Multiobjective decision-making and combinatorial optimization have been studied extensively over the past few decades. Both fields play a decisive role in multiobjective combinatorial optimization, for which the class of (multiobjective) portfolio selection is of particularly high practical relevance. Support for making multiple objectives decisions is based on either (i) approaches aggregating different types of benefits (e.g., cash flow, sales or even intangibles such as image) in a unique overall objective function or (ii) approaches that (partially) determine the efficient (i. e., Pareto-optimal) portfolio candidates and then allow the decision-maker to interactively "move" in that solution space until a satisfactory alternative is found. While the former techniques often require extensive a priori preference information, those of the latter school regularly can do without such data. However, the process involved in identifying efficient portfolios is not trivial. While a brute-force complete enumeration procedure can determine them within acceptable time for comparatively small problems only, that task becomes increasingly demanding as the number of projects grows. In such complex problems, heuristic-based approaches can provide an attractive trade-off between the quality of the approximation of a solution space and the computing capacity required to achieve this approximation. Our approach applies a constructive meta-heuristic, Ant Colony Optimization (ACO), that imitates the behavior shown by real ants when searching for food. In order to meet multiobjective problem specific requirements the adapted ACO approach implements several pheromone matrices and random weights for their use. The lifespan concept and the pheromone decoding scheme are two more novel features which are necessary to model the portfolio selection process.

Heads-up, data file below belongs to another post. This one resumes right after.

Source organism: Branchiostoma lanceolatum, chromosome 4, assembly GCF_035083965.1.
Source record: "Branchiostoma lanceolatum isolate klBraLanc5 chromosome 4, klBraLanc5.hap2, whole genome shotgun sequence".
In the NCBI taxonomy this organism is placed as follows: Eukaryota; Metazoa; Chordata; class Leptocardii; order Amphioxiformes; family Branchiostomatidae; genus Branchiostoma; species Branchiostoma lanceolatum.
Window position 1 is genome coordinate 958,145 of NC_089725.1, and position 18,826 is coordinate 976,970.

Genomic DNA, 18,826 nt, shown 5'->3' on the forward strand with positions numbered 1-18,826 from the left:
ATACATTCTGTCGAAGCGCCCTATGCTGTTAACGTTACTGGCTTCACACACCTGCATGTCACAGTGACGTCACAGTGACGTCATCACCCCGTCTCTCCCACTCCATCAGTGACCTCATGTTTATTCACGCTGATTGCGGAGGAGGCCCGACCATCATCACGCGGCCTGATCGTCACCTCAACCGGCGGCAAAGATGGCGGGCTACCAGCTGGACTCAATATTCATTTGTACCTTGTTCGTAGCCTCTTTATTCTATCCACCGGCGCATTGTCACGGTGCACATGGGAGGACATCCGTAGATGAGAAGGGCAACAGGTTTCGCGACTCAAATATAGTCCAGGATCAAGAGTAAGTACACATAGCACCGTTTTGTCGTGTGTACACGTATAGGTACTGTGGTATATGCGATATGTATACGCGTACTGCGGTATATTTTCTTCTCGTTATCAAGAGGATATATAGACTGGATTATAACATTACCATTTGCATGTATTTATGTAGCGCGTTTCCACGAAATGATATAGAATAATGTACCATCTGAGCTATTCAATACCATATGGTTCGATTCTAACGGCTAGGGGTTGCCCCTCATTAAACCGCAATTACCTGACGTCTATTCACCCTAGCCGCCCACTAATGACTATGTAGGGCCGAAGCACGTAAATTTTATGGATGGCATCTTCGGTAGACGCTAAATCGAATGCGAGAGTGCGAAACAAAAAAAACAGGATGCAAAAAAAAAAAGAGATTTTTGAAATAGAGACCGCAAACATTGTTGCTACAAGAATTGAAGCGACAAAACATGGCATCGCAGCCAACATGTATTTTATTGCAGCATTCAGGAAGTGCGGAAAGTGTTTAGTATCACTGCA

TitelProceedings of the 4th Metaheuristics International Conference (MIC 2001)
PublikationsstatusVeröffentlicht - 2001

ÖFOS 2012

  • 502052 Betriebswirtschaftslehre
  • 101015 Operations Research